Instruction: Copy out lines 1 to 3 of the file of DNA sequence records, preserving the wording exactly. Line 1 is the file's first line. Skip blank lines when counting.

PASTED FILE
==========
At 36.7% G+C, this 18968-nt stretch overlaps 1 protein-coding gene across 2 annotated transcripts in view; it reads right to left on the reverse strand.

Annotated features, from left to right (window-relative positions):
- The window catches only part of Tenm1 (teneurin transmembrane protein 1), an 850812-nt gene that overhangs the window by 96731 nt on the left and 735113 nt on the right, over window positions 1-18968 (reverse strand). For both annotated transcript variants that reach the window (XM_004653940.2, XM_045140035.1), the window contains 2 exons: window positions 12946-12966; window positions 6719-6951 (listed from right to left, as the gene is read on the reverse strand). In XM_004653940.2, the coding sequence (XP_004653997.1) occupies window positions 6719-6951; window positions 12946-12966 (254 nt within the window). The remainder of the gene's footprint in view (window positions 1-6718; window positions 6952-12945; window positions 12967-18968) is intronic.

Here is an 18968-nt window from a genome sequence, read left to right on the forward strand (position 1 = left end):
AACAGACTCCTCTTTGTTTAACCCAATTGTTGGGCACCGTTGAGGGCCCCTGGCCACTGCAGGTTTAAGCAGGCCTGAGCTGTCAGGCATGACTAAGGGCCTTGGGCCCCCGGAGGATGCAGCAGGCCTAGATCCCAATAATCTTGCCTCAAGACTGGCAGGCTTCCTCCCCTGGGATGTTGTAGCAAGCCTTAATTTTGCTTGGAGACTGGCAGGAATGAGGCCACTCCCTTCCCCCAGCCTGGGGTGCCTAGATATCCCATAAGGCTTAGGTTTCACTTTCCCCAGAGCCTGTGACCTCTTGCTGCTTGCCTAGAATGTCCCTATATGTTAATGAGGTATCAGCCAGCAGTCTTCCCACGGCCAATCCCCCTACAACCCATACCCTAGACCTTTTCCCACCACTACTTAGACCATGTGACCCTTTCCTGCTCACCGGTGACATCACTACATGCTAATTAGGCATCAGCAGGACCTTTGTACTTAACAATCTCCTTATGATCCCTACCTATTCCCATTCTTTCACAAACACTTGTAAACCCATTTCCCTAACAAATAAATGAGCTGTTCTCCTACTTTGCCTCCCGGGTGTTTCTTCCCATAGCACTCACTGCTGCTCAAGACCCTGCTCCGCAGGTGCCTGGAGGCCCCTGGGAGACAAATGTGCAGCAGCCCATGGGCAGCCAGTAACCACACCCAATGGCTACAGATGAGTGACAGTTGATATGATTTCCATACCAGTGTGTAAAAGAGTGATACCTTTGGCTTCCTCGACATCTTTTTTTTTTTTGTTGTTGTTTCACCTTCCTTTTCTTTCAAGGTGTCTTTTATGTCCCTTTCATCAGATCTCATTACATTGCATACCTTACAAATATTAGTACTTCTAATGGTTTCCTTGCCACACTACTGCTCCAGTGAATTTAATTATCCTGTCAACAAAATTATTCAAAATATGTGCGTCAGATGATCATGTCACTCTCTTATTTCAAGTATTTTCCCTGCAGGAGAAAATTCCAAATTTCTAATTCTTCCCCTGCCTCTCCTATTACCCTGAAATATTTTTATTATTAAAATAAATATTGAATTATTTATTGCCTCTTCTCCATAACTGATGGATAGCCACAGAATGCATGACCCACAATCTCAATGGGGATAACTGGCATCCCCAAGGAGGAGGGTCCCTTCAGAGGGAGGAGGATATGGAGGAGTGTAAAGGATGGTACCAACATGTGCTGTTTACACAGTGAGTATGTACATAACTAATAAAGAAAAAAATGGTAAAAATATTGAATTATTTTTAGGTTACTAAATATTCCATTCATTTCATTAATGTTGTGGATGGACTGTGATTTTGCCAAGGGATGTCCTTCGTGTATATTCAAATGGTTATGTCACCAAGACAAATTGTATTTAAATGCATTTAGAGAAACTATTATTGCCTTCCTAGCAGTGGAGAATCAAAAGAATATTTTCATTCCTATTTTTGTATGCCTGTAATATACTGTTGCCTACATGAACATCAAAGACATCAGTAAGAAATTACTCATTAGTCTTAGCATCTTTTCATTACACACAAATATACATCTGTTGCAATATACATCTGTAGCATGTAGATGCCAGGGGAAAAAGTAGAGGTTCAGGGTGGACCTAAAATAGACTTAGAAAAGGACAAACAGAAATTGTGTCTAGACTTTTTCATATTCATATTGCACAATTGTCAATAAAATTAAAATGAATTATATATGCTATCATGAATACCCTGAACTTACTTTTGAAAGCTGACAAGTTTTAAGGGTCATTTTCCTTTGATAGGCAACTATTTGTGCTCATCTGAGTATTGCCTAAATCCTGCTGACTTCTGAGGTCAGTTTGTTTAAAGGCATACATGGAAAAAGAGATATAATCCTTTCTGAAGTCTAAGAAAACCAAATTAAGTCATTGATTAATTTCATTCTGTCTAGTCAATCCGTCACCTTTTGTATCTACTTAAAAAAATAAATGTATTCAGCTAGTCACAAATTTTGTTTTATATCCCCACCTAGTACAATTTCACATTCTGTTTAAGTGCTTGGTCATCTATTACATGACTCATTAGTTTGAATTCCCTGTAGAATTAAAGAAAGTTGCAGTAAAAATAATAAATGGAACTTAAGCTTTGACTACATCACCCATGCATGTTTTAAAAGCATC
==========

At 36.7% G+C, this 18968-nt stretch overlaps 1 protein-coding gene across 2 annotated transcripts in view; it reads right to left on the reverse strand.

Annotated features, from left to right (window-relative positions):
- The window catches only part of Tenm1 (teneurin transmembrane protein 1), an 850812-nt gene that overhangs the window by 96731 nt on the left and 735113 nt on the right, over window positions 1-18968 (reverse strand). For both annotated transcript variants that reach the window (XM_004653940.2, XM_045140035.1), the window contains 2 exons: window positions 12946-12966; window positions 6719-6951 (listed from right to left, as the gene is read on the reverse strand). In XM_004653940.2, the coding sequence (XP_004653997.1) occupies window positions 6719-6951; window positions 12946-12966 (254 nt within the window). The remainder of the gene's footprint in view (window positions 1-6718; window positions 6952-12945; window positions 12967-18968) is intronic.